Scaring Ourselves to Debt

Via Gene Healy, this Regulation article by John C. Mueller, “A False Sense of Insecurity,” is one of the most important and enlightening things I’ve read in months, although it has a rather simple point. Mueller’s point is that all things considered terrorism is not an enormous threat, and we should just calm down and get a grip.

Even with the September 11 attacks included in the count, the number of Americans killed by international terrorism since the late 1960s (which is when the State Department began counting) is about the same as the number of Americans killed over the same period by lightning, accident-causing deer, or severe allergic reaction to peanuts.

Mueller goes on to argue persuasively that we are in grip of a very costly and very likely unproductive hysteria about terrorist threats.

Mueller’s view needs to be disseminated:

* Assessed in broad but reasonable context, terrorism generally does not do much damage.

* The costs of terrorism very often are the result of hasty, ill-considered, and overwrought reactions.

A sensible policy approach to the problem might be to stress that any damage terrorists are able to accomplish likely can be absorbed, however grimly. While judicious protective and policing measures are sensible, extensive fear and anxiety over what may at base prove to be a rather limited problem are misplaced, unjustified, and counterproductive.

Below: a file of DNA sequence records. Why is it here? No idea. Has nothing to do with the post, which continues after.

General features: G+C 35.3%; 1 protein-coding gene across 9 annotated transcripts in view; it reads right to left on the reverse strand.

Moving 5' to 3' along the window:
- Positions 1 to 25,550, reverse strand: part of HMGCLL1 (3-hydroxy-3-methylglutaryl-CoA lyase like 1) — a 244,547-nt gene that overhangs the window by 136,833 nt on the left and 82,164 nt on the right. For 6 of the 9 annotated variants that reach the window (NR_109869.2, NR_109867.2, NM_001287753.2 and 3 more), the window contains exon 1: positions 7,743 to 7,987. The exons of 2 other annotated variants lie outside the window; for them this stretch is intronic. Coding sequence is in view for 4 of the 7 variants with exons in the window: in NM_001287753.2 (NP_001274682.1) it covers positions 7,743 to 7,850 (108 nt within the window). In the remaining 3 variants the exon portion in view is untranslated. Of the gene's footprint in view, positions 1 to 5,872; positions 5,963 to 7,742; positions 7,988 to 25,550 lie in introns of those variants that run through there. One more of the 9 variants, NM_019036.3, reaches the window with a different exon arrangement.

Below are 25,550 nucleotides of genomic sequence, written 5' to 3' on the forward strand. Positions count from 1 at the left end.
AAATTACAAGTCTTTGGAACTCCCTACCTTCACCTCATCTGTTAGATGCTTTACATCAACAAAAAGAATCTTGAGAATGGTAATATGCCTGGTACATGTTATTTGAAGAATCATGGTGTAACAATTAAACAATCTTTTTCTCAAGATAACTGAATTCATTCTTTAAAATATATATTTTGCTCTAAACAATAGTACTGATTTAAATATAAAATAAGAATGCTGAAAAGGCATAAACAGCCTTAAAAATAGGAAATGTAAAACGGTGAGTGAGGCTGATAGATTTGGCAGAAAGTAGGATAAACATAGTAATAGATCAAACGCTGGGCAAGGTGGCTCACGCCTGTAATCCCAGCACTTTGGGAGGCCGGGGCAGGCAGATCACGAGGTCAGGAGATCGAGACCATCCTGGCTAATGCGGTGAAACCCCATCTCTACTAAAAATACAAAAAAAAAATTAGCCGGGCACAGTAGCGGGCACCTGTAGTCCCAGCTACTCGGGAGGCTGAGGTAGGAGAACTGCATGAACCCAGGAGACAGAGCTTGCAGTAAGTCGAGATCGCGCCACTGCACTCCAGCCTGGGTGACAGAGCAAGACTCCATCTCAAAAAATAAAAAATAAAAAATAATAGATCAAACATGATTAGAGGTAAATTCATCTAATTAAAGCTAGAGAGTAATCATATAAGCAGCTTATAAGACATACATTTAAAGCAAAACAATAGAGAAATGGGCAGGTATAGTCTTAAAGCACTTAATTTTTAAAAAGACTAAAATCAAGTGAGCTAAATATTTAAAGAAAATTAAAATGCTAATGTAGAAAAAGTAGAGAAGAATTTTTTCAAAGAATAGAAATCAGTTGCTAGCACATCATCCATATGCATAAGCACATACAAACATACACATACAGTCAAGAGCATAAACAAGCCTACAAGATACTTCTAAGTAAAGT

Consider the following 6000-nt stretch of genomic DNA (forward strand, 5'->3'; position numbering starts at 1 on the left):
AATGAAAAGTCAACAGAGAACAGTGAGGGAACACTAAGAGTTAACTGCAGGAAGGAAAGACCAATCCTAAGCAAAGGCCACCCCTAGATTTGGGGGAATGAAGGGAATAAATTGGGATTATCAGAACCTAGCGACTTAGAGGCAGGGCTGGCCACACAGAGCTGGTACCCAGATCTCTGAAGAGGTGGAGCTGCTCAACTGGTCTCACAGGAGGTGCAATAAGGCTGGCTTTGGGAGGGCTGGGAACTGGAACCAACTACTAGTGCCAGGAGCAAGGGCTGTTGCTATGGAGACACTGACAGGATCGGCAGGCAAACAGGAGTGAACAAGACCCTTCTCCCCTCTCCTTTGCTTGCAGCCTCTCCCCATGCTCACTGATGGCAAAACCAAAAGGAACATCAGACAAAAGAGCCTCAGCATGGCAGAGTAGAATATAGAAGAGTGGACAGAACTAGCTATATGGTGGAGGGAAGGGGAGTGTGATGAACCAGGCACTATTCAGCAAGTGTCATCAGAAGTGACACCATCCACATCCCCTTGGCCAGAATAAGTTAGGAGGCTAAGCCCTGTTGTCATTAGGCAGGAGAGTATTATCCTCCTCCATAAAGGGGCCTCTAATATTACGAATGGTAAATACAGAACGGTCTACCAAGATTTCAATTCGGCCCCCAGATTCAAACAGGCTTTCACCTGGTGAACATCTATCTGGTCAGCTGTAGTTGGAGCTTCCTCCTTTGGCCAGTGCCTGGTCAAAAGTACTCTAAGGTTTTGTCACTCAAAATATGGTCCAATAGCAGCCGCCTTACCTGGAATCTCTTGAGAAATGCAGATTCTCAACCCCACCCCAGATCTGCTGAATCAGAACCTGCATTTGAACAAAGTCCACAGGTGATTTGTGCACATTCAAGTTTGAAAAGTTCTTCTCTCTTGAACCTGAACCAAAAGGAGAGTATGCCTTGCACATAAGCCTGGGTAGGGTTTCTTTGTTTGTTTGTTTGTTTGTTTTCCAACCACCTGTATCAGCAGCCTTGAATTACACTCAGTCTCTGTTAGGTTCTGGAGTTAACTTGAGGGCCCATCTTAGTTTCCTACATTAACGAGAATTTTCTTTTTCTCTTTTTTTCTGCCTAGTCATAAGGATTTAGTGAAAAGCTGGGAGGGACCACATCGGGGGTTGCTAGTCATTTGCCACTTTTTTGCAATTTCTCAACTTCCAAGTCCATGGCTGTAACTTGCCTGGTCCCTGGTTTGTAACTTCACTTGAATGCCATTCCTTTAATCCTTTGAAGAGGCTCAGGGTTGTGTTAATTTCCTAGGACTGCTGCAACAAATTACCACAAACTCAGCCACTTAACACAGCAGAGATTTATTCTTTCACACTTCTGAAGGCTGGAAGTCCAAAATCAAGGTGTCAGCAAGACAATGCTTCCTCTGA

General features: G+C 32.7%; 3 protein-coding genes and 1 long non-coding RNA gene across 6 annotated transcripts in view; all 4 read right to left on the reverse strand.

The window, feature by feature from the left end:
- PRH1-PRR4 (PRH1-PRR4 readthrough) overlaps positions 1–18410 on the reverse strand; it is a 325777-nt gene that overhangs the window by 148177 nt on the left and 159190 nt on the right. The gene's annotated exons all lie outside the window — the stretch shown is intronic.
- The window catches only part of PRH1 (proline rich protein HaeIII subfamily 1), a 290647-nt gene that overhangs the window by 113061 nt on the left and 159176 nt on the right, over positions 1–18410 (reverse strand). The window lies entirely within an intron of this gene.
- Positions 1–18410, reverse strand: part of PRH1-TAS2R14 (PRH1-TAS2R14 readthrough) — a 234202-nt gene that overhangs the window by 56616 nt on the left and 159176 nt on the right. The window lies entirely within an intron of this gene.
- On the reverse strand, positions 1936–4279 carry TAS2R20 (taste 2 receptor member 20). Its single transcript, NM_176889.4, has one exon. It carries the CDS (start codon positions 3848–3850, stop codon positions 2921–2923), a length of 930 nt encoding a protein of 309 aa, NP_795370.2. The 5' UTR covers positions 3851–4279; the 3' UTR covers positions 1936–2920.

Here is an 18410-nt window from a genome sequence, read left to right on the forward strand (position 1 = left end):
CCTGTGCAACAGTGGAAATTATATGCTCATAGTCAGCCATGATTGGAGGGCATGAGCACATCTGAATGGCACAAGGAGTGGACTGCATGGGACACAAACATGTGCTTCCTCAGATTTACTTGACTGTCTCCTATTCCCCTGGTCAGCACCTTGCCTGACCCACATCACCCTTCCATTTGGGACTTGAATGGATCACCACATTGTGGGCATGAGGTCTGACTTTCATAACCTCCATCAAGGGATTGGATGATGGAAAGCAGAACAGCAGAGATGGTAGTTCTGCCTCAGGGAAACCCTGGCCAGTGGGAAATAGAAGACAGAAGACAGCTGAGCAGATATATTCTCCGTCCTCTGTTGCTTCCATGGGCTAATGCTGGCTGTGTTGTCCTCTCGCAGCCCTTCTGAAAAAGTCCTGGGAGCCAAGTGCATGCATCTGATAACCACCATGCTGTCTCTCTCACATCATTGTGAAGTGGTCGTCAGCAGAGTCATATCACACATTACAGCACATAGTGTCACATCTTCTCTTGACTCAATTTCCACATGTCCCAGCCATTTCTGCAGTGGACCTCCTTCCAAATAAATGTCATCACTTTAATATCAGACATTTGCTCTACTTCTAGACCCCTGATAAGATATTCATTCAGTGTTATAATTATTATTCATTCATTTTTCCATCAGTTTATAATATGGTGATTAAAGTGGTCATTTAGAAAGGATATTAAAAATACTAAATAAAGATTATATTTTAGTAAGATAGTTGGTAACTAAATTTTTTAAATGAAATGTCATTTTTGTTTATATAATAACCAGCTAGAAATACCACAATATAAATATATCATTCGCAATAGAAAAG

This is right. And people won’t like it.

I remember getting into a spat with an ex-girlfriend about the Beltway Sniper at the time of his (their) reign of terror. She was nervous about going shopping in Northern Virginia. I told her that given the population of the area, and the range over which the sniper was sniping, her chances of being shot were many many times smaller than her chances of dying in a car accident on her way the store. She denounced me for my rationalistic insensitivity to her fear. Such is the nature of our problem.

Author: Will Wilkinson

Vice President for Research at the Niskanen Center